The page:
Posted by: Li-Ping Chen <>

Searching for Peng Shuai

Source: China Media Project (11/23/21)
Searching for Peng Shuai
Through posts on Twitter and Facebook, Chinese state media outlets and associated personalities have tried to ease concerns about the wellbeing of tennis star Peng Shuai. But the extreme nature of the restraints on speech about Peng, and the appropriation of her voice by the organs of external propaganda, should be seen as sufficient proof that she is now subject to restraints on her personal freedom.
By David Bandurski

Peng Shuai plays at the 2010 US Open. Image by Robbie Mendelson available at Wikimedia Commons under CC license.

The case of Chinese tennis champion Peng Shuai (彭帅) entered a bizarre new phase last week as the overseas accounts of Chinese state-media and associated media personalities made an apparently concerted effort to allay growing concerns internationally about the athlete’s wellbeing. But the extreme nature of the restraints on speech about Peng, and the appropriation of her voice by the organs of external propaganda, should be sufficient proof that she is now subject to serious restraints on her personal freedom.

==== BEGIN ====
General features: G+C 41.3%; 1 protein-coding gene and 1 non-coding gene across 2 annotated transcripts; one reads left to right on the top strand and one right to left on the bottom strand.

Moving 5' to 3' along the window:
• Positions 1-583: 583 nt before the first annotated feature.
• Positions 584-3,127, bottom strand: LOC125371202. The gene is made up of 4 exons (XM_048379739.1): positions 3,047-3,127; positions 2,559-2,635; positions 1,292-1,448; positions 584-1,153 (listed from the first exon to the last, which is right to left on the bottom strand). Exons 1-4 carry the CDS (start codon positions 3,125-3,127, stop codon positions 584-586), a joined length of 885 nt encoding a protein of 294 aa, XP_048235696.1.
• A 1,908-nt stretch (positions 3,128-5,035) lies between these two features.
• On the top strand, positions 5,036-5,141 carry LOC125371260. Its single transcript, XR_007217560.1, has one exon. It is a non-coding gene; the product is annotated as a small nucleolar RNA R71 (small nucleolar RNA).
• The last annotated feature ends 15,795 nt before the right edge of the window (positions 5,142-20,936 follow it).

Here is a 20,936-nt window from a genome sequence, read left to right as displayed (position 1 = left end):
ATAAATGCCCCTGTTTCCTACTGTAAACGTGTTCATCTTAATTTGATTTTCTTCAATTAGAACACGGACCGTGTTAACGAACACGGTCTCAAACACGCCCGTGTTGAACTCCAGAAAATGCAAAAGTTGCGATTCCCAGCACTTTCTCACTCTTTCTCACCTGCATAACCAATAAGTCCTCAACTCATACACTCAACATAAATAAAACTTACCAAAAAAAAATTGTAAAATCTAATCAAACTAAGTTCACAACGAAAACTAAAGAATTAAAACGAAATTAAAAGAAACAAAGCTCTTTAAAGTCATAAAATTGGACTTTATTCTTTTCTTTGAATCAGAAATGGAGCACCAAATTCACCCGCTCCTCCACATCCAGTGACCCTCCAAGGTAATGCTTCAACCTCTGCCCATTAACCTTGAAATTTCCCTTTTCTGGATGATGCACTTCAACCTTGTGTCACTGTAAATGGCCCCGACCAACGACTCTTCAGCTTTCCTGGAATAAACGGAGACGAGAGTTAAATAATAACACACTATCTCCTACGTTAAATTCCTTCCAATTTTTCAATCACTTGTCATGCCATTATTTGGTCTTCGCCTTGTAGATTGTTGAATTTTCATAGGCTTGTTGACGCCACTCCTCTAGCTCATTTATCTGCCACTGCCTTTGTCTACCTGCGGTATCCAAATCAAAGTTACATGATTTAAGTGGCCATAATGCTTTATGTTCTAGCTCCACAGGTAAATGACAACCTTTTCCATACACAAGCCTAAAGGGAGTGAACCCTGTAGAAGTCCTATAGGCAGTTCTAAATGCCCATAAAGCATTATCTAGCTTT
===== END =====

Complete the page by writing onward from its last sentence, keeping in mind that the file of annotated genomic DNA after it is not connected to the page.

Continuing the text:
“The Thing People Talked About”

On November 18, more than two weeks after Peng’s November 2 post accusing former vice-premier Zhang Gaoli (张高丽) of sexual assault, CGTN, the international arm of the state-run China Media Group, posted a letter to Twitter that Peng Shuai had reportedly sent to Steve Simon, the chairman of the Women’s Tennis Association (WTA). In the letter, Peng seemed to claim that she was “not missing, nor am I unsafe.” “I’ve just been resting at home and everything is fine,” the letter said. Continue reading

The Wa People Between China and Southeast Asia

Book Talk: “The Wa People Between China and Southeast Asia.”
Center for East Asian Studies / Southeast Asia Colloquium, University of Pennsylvania, Tuesday, November 23, 2021, 12:30 noon.

= about my new book on the Wa people of Burma/China: Stories from an Ancient Land: Perspectives on Wa History and Culture (Berghahn, 2021).

Zoom registration, and more info.

Also here


Magnus Fiskesjö,

UNC MA Program info session (corrected date and time)

UNC warmly invites all prospective  students to a virtual open house for those considering applying to our MA program in Asian and Middle Eastern Studies (Interdisciplinary and Chinese track):